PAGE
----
(1) the biophysical world itself and its universal requirements of reproduction;
(2) human needs, their nature, criterion and universal structure;
(3) production of the means whereby societies live, and its organizing principles of regulation;
(4) the nature of actual money-capitalist society and its money-profit sequence;
(5) the conception of any of (1) to (4) as normative issues or questions;
(6) any right or obligation of justice not based on contractual agreement of atomic individuals;
(7) any resource to repudiate any social regulator as evil;
(8) any allowance of method to ground in or introduce (1) to (7) as what must be addressed by a theory of justice.
“What is left that matters?” one might ask. This is a question that does not arise within the field. The field of real-life problems of social justice is ruled out by the life-blind syntax of argument itself. The universal human life necessities and goods, the just organisation of their provision and the civil commons principle, the natural life-ground and the human vocation are a-priori expelled from this meaning and value structure. At the same time, the actually ruling capitalist system, its money-sequence logic and destruction of social and ecological support systems are effectively off-limits to evaluate. In these ways the reigning philosophical vision of social justice is life-blind like the ruling system, and taboo against raising questions is by a-priori device rather than by censorship or a gun. From the start, discussion of “the difference principle” is linked to the neo-economic standard of “Pareto optimality”, a touchstone of modern social and philosophical sciences. Although Pareto himself does not define the principle in natural language, it means a condition in which no-one can be made better off without someone being made worse off. Against surface appearance, however, the Pareto principle is consistent with the most extreme immiserisations of most human beings. For example, if the given distribution is a very small fraction of society in control of most of its money-capital assets – as today – Pareto “optimization” would leave all their wealth intact with no redistribution because this would make the super-rich ‘worse off’, and thus be a violation of Pareto efficiency. Rawls recognises a problem here, but shifts it to the deplored feudal past. “It may be that under certain conditions”, he says with emphasis added, “serfdom cannot be significantly reformed without lowering the expectations of some representative man, say that of landowners (p. 12).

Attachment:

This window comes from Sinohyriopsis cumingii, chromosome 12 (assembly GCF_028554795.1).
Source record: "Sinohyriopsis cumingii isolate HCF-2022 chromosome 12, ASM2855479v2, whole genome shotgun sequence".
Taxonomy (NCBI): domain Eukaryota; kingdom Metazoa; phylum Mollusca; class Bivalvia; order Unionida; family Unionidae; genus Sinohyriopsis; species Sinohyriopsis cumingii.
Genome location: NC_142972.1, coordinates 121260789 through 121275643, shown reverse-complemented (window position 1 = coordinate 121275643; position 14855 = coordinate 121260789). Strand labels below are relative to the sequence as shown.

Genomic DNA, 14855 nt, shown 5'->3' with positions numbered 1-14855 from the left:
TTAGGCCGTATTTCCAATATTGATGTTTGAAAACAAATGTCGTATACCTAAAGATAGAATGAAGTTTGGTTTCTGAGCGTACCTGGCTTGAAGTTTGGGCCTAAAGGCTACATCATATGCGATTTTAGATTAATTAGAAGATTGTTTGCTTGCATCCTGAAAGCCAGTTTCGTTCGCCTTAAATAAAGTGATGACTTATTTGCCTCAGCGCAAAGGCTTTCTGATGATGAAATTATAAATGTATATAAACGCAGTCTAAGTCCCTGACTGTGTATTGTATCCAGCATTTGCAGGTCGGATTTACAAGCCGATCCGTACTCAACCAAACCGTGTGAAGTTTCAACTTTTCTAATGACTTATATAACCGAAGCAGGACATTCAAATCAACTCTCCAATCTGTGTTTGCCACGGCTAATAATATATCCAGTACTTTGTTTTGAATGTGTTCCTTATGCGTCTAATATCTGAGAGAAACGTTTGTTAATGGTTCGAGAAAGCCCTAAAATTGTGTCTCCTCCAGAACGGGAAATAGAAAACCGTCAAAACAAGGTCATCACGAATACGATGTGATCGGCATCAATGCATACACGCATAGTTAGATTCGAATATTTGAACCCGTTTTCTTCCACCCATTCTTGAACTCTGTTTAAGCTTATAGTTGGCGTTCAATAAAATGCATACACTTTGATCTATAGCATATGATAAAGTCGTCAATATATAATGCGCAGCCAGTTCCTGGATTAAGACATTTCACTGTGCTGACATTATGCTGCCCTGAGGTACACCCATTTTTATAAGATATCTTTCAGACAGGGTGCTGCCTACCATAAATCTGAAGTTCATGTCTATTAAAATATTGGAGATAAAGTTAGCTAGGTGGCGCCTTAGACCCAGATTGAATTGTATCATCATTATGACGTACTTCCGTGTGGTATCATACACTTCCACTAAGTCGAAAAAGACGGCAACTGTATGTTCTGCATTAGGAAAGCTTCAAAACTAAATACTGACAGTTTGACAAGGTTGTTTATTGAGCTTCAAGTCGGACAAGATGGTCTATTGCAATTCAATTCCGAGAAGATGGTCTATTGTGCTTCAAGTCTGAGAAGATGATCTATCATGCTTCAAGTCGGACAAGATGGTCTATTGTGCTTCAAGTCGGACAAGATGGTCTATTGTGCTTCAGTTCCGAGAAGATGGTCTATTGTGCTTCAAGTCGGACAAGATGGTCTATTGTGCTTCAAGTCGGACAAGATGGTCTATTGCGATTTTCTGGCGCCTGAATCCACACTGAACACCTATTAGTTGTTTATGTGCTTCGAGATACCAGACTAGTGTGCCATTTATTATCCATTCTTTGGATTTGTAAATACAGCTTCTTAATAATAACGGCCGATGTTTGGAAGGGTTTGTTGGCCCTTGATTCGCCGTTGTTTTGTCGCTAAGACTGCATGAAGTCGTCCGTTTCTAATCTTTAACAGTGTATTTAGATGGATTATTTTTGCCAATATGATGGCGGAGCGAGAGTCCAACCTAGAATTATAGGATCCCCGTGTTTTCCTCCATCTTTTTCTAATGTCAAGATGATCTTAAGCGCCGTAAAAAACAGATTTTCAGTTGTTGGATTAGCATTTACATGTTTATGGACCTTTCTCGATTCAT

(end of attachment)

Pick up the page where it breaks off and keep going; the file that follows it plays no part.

G.A. Cohen’s Egalitarian Rescue Remains Within the Ruling Alibi as First Premise
Former Marxian scholar, G.A. Cohen, goes with Rawls to the Pareto principle in Rescuing Justice and Equality (2009), but he too rejects it as inadequate for justice. Both he and Rawls, however, entirely sidestep the capitalist world reality of allocating money to money-capital profit without limit or desert. This is the ticket in the door. Global capitalism itself is off-limits to discuss. Indeed none in this dominant discourse ever engages the actually ruling structure of global injustice, nor develops a principled alternative to its regulating mechanism.
Since the elephant in the room is not there, the human and ecological world being trampled does not enter as an issue. As Antonio Gramsci has observed, hegemonic ideas never touch the essential core of ruling economic relations. While standing against any inequality, Cohen declines also to question Rawls’ position that inequality-producing incentives do get people to produce more real goods from which the poor benefit. Instead just-so stories continue to stand in for reality to reflect the reigning myth of the system: to wit, there are specially talented and productive individuals, they alone can produce what people need more of, and the issue is whether to give them higher money incentives to perform their superior work.
Life-coherent reason does not go down this primrose path. It observes there is no criterion of life need here, nor account of the actual productivity of life goods by the higher paid, nor sound correlation of incentives to either. All this is taken for granted in accord with the ruling myth. What is not reflected from the wider world, however, is any trace of the actually ruling system of inequality to which no part of the myth applies. In the real world, it is not talented individuals receiving more merit pay, but a financial sect’s control of money sequencing to more private money with no productive merit required and at steeply rising costs to the majority’s lives and their common life support systems. The basic structure of injustice is thus pre-empted from view to attend to the unrecognised myth.
With life-value, money-capital profit and the common life-ground all unspeakable within this disconnected framework, in short, the multiplying assumptions at work construct an ideological illusion which is uncritically reproduced by radical justice theory itself. Money inequality is correlated with superior persons and their performances of value for others – the ultimate alibi of the corporate system made first premise. Its popular version, which Rawls emulates without notice, is: “the rich create a larger social pie from which the poor benefit”.
Economic Science and Pareto Optimum/Efficiency Unmasked in Principle